A journal is the ultimate self-coaching tool.

I attended a lecture once where the speaker told us, “All great men have kept journals.”  That short sentence has had a profound impact on the way I have recorded my own history, growth, setbacks, and how I’ve handled adversity.  The journal can contain the lessons needed for success if you have the discipline to openly and honestly capture your thoughts, ideas, experiences, feelings, frustrations, plans, and adaptations to those plans.

I have often referred back to major decisions and stressful situations to see how I approached situations. I looked at what I would have done differently and what I learned that altered my response to future similar and unique situations. Without those journals, I would have been relying on a fairly faulty memory.

Do you keep track of your thoughts, moods, how you spent the day, what was done well, what vices did you fight, and what could have been done better?  If you can track your progress in a visible and quantifiable way, it will encourage you to strengthen your resolve.  Using writing as a mental workout, you’re able to retreat from the crisis of the day, and see situations from a variety of perspectives to consider more effective attitudes and habits.

As we roll into another New Year, I am thankful for the mentors I have had in my life, but I am most thankful for the people who have chosen me as their mentor.  The picture in this post is of Theresa Letman and me.  She is a wonderfully giving person, with sharp intellect, precision-guided insights, and is a truly compassionate person.  She asked me to be her mentor a number of years ago, and the discussions we regularly have never cease to amaze me.  It’s the ideal, collegial, professional, and reciprocal relationship that blurs the lines of coaching and mentoring.  I think this is what Socrates envisioned as his divine mission to teach the habit of questioning oneself.

As for leadership, I am more effective more often than I used to be, but not nearly what I hope to be.  A work in progress…

What do you think of you as a leader?

December 7th, 2013

I have a mentor who says that he only needs to figure out one thing during an interview:  Is the person a giver or a taker? 

IMG_2163It amazes me that very few up and coming leaders say they have ever been mentored.  I contend mentoring goes both ways, and I believe the relationship has to be initiated by the mentee.  That is, a mentor has to be selected based on the mentee’s perceived fit.

I also believe that if you have more career years behind you than in front of you, and you aren’t mentoring, you have to ask why you’re not more approachable.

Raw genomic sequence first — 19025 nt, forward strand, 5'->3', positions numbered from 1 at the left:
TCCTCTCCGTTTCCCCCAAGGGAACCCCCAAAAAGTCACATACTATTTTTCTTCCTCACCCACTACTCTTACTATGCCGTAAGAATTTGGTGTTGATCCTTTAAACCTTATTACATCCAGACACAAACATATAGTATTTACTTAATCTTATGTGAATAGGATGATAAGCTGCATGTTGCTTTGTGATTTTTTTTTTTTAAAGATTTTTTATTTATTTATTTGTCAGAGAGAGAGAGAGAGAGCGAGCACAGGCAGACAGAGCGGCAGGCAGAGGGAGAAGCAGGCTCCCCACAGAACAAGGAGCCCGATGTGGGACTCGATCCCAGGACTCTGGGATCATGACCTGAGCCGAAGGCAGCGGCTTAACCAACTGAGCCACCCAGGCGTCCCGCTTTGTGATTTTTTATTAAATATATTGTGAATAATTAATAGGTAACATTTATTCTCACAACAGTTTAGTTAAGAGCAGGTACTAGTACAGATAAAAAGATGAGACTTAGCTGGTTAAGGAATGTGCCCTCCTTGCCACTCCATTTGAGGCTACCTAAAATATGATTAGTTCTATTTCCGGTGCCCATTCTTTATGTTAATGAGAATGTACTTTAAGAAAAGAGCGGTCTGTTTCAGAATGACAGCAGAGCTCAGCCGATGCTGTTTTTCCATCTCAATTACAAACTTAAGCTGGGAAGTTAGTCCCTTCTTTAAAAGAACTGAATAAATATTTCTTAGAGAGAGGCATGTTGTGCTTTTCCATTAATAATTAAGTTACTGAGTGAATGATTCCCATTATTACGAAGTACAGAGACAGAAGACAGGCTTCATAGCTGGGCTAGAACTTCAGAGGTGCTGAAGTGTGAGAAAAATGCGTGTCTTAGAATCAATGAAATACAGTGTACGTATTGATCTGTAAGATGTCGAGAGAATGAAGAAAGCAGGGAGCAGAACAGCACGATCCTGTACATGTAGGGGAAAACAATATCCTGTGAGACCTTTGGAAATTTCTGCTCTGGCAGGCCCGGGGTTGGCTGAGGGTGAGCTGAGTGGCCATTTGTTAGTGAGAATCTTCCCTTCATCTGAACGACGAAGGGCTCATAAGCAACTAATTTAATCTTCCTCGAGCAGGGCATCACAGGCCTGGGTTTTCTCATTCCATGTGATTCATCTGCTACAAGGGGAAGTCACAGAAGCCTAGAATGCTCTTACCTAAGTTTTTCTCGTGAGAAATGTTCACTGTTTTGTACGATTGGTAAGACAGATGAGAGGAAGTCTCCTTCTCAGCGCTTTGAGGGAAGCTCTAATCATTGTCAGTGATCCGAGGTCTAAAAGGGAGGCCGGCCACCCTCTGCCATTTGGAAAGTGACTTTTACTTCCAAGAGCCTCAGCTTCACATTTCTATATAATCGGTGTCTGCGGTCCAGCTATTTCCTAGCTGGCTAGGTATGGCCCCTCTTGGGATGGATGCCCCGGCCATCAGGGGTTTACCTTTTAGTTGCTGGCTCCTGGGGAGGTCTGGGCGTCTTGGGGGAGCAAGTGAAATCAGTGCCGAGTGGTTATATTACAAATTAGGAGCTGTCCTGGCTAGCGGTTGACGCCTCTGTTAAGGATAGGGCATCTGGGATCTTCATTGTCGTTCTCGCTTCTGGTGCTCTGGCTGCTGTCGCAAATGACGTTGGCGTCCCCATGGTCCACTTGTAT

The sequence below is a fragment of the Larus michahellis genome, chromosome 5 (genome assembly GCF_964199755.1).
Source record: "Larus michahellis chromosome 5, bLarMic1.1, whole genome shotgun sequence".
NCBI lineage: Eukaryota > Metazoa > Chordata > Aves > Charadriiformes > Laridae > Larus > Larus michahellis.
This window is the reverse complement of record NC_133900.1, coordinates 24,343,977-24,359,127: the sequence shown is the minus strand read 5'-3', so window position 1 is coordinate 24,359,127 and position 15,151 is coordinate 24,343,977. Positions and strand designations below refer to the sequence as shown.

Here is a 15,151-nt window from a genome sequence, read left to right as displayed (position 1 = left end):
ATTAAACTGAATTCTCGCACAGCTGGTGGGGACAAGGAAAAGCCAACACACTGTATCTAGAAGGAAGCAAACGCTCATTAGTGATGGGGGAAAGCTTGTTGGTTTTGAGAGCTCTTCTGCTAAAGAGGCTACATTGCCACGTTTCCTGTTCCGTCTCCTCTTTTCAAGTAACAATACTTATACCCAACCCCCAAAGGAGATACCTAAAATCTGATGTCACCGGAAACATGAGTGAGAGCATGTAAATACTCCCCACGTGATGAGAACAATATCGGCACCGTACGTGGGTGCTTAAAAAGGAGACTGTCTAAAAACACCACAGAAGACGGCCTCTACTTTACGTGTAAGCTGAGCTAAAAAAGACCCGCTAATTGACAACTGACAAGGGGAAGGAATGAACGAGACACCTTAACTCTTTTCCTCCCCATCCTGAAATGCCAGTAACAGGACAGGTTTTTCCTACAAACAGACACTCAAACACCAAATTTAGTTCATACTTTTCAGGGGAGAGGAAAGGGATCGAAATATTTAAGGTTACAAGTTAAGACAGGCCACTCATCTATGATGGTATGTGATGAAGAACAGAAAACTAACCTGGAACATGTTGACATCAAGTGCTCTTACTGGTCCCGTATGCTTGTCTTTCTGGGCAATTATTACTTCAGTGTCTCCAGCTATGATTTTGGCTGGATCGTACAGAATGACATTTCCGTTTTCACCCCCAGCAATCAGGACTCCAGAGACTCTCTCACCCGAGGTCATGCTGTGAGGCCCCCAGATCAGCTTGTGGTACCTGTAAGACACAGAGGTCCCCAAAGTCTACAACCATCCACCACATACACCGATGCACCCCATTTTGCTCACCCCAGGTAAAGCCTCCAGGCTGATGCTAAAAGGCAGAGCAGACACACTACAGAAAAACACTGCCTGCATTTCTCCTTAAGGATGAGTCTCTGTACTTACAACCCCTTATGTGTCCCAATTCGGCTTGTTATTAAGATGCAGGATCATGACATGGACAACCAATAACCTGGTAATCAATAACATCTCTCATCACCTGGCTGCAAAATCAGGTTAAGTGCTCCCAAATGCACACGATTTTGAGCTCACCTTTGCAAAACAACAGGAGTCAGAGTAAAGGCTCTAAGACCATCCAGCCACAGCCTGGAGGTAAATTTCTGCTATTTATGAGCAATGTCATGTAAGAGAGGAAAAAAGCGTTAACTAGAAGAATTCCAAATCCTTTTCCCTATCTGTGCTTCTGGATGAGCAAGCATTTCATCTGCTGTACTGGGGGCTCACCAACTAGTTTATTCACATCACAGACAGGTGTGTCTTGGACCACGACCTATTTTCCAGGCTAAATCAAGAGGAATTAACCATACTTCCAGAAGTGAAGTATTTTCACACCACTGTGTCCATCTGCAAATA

I had the good fortune of climbing a Colorado 14er this summer with Mike Petschel, my mentee from the University of Colorado Denver Boots to Suits program.  I suspect he thinks he’s gained more than me from the relationship, but I can assure you, the relationship is so reciprocal, I often feel I am taking more than giving.

Creating and building a successful career is more daunting than ever.  You’ve learned a lot in your career, so think about giving back.  I can assure you, you’ll learn that you still have much more to learn!

Screen shot 2013-12-01 at 4.14.14 PMWith the holidays fast approaching, I’d like to offer a suggestion – instead of giving gift baskets or bottles of wine to your team members, customers, and other business partners, give them something that will truly help them advance their career.  Consider something that will help them grow and develop – be it my book On Self-Reliant Leadership – or another great one out there.

The Littlest Green Beret: On Self-Reliant Leadership was written to help leaders develop self-reliance to create powerful futures through a confluence of Sparta’s discipline, Socrates’ self-awareness, Aristotle’s courage, Emerson’s self-reliance, and Thoreau’s reflective seclusion. Self Reliant Leadership is synonymous with knowing which questions to ask yourself, and having the courage to answer them and act.

The book has received praise from leaders I greatly admire like one of my mentors, Bud Ahearn:

Notwithstanding your generation or your state of life – student, new hire, young professional, captain of industry, buck private, or general – this book will enrich your mind and ignite the spiritual forces of your leadership. Jan Rutherford is at once a fire-hardened leader, an inspiring storyteller, and a contemplative scholar. His treatment of Self-Reliant Leadership is the hypergolic fuel that will move you and your organization from excellence to extraordinary, from success to significance.

-Joseph A. “Bud” Ahearn, Major General U.S. Air Force (Retired), CH2M HILL vice chairman, emeritus

All the best for a Joyous Holiday Season!


Two Dirty Words and the Multi-Generational Workforce